little fish

11 Apr

You know the saying big fish in a little pond?  I have always been a little fish in a big pond.  I had over 1000 kids in my graduating class, 22,000+ students at my university in undergrad.  I grew up in Houston, lived in Dallas and now LA, all top 5 cities in population.  I do love all the amenities and opportunities of living in a “big pond” but I have always wondered what it would be like to live in a smaller community.  This is especially true when it comes to racing.

The majority of the races i compete in are located in San Diego, the birthplace of the triathlon.  I am not saying other communities are competitive, I am just saying it is ultra-competitive here.  We have no off season, you can run and ride outdoors year round without discomfort.  The chances of landing a top 3 AG (age group) position here are pretty slim, not impossible but slim.

I consider myself a pretty strong cyclist, but have I been in a small pond?  I don’t do a lot of group rides these days, so it is hard to gauge.  When I do complete in a triathlon, I usually have a top 10% bike time.  Then again, I am competing with triathletes, not cyclists.  In two weeks I will jump in head first to a huge pond, more like a lake, you know the big kind with waves (like a Great Lake).  I am racing in THE mt. biking event of the year, the largest mt. bike race in the country (I do believe) and even though I am racing road, this is huge.  BIG A$$ POND.

As for the other disciplines, I had my first running speed work out last week.  Not my first speed work out of the training season…my first speed work out EVER.  Trainer Ali and I went to local middle school track.  It is not an asphalt track like I am use to in TX (we had to run laps as punishment in Drill Team), but a compact sandy track.  According to my training plan, we were to run a one mile warm up (which we did in under 9 min which I thought was great…Ali looked disappointed) and then the sprints began.  According to the plan we were to sprint a 200m directly followed by a 400m in zone 4 (one step below full out).  The first one was tough, the sprint was difficult (200m is half a lap) but the hardest part was the 400m (a full lap).  I finished a few step behind Ali, no biggie….I felt like I was gone to loose my apple (I dumbly ate 45 min before the run) but could handle the work out.  According to the plan we were to repeat it 3 – 4 times.  Each sprint became increasingly difficult.  I was wheezing and sucking wind.  Ali suggested that her minimalist shoes were helping, which was sweet but no shoe was going to help my huffing and puffing.  Once again, little tiny fish.

And then there is swimming…oh, swimming.  How far I have come and how far I have left to go!  Less that 2 years ago when I started with Trainer Ali, I couldn’t make it down to the end of the pool.  A few weeks ago I swam a mile in open water, yes…very calm open water, but open nevertheless!  I was pretty stoked that I made it AND I did it in 34:25.  Thirty-four minutes in open water is pretty good for me, but I was one of the last out of the water.  BIG FREAKING POND!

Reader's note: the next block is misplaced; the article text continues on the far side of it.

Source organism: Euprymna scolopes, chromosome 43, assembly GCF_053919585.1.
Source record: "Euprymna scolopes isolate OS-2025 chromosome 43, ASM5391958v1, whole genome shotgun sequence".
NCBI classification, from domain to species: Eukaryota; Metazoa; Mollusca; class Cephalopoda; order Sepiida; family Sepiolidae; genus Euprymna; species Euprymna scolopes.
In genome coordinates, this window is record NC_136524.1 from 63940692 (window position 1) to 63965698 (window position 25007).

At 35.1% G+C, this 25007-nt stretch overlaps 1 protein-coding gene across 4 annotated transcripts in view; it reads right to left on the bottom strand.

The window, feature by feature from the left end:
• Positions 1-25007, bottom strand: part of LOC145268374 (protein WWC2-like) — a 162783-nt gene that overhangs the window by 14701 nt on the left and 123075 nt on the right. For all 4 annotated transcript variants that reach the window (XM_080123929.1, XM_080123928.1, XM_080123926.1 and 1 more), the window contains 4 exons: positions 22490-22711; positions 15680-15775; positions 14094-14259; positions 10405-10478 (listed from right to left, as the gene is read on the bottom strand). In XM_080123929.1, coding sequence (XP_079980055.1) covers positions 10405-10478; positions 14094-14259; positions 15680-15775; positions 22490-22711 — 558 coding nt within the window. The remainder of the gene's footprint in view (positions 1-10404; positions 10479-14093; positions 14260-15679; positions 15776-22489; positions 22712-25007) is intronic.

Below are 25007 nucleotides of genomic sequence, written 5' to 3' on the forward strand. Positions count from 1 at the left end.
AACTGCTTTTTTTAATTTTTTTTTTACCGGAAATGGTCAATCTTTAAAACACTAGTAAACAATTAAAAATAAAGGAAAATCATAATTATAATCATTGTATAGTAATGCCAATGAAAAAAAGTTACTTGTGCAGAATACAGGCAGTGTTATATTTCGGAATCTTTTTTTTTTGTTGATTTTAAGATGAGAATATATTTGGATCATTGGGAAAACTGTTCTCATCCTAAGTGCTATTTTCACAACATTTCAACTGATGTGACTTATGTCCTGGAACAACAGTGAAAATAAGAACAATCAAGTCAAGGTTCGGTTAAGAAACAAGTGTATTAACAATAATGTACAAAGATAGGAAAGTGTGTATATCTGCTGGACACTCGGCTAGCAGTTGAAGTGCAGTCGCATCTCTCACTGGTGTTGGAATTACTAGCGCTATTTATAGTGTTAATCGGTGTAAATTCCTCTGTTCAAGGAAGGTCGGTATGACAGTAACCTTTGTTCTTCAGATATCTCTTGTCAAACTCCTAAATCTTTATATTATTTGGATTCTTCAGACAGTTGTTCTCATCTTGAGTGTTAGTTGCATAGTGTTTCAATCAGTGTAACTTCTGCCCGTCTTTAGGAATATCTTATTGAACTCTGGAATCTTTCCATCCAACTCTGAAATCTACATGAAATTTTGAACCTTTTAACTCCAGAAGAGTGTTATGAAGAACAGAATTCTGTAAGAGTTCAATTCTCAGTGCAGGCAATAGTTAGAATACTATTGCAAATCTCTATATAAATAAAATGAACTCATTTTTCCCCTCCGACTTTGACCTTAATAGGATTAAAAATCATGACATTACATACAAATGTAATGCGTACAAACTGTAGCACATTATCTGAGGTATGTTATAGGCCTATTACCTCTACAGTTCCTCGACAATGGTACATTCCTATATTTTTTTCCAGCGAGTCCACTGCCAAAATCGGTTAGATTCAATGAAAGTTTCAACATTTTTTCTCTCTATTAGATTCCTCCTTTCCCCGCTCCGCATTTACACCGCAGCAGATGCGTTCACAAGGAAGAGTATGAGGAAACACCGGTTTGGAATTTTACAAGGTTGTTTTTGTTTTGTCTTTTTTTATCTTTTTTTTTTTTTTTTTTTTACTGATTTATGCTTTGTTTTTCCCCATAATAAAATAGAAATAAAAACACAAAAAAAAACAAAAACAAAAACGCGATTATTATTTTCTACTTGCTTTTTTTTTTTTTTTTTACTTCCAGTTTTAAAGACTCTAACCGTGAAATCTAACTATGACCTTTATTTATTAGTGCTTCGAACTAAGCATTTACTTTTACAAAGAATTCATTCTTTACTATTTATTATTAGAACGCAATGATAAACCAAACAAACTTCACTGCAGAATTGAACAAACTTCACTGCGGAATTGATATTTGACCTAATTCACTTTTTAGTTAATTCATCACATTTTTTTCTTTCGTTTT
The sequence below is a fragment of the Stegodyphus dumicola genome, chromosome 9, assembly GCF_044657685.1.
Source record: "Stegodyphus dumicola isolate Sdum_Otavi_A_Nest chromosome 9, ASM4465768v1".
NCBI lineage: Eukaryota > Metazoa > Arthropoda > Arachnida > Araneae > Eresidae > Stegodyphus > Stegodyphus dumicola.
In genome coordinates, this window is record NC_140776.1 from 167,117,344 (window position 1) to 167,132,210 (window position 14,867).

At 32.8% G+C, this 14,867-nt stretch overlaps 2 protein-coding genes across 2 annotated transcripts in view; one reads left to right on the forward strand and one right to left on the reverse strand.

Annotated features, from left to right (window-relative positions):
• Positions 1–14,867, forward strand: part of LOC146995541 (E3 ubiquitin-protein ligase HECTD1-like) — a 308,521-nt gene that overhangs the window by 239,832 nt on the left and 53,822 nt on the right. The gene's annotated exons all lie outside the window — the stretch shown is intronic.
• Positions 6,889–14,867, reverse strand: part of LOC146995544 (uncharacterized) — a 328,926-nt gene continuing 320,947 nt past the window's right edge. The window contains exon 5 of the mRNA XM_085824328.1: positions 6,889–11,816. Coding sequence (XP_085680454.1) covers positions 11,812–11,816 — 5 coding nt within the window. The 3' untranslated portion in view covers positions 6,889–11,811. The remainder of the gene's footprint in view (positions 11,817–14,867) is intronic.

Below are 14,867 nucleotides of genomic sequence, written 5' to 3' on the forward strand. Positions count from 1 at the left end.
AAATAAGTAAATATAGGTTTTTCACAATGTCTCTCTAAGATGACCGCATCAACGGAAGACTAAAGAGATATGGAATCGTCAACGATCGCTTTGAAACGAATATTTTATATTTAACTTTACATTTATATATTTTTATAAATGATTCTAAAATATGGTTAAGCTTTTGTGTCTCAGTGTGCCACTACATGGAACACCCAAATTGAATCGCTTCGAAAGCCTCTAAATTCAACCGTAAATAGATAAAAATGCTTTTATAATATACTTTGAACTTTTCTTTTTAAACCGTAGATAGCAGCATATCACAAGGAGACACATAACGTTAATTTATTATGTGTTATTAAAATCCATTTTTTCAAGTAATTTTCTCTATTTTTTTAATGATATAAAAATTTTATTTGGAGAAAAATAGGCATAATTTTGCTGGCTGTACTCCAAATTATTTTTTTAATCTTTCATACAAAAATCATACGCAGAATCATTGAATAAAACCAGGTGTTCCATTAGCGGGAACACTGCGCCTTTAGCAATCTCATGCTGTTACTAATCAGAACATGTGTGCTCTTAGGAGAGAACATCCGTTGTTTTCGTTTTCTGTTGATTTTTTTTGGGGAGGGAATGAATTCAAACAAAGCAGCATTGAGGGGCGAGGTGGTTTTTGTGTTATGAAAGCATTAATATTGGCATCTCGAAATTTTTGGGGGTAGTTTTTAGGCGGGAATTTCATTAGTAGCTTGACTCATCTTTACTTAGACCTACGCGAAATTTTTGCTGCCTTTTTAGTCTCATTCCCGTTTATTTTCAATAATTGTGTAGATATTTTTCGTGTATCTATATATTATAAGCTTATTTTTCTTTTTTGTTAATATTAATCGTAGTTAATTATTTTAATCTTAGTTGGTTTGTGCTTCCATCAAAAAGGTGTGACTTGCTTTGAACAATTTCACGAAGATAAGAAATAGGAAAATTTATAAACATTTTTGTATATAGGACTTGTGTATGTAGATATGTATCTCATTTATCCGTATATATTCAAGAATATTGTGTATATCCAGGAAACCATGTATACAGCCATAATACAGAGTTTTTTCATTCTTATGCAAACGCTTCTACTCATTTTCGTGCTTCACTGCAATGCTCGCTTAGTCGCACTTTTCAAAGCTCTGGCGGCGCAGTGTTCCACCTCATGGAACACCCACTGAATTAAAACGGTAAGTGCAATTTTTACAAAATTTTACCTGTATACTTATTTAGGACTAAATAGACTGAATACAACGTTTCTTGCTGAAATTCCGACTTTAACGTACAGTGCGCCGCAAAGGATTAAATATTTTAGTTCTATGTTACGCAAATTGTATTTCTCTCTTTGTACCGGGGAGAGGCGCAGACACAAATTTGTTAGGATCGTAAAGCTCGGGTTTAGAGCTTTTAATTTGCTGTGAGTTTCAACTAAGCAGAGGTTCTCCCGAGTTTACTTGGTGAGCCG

That is one of the great things about endurance sports, you will always find a way to improve and there will always be a bigger pond.  But every once in a while, I would like to play in a small pond.  I know it won’t help me physically but I think it would do a world of good mentally!

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4 Responses to “little fish”

  1. tmbrunnerfirst April 11, 2012 at 8:52 am #

    That’s why I love endurance sports. There is always someone to “compete” against, but the true gauge is the competition between you and the you that you used to be. I registered for three OWS, way out of my comfort zone. I looked at the results from last year and the slowest time was 12 mins FASTER than I have ever swam the distance. I am going to get crushed, but my goal is to beat myself each race.

    And I am confident, you will still be a strong cyclist when you enter that race too …

  2. XLMIC April 11, 2012 at 10:01 am #

    I was a medium fish in a small pond once upon a time. Very stressful. I am now plankton…I love the anonymity :) Maybe a good alternative to playing in a small pond would be to find a few companions to revel in that big pond with you :)

  3. tootallfritz April 11, 2012 at 11:42 am #

    34 min for a swim mile is smoking fast in my opinion. I know it’s hard NOT to compare yourself to others but I really feel as if the majority of the TRI community is all about the fitness. People are friendly and while they are competing, they still want you to do well too. And most great TRI athletes are great cyclists. Own it. You are doing great!

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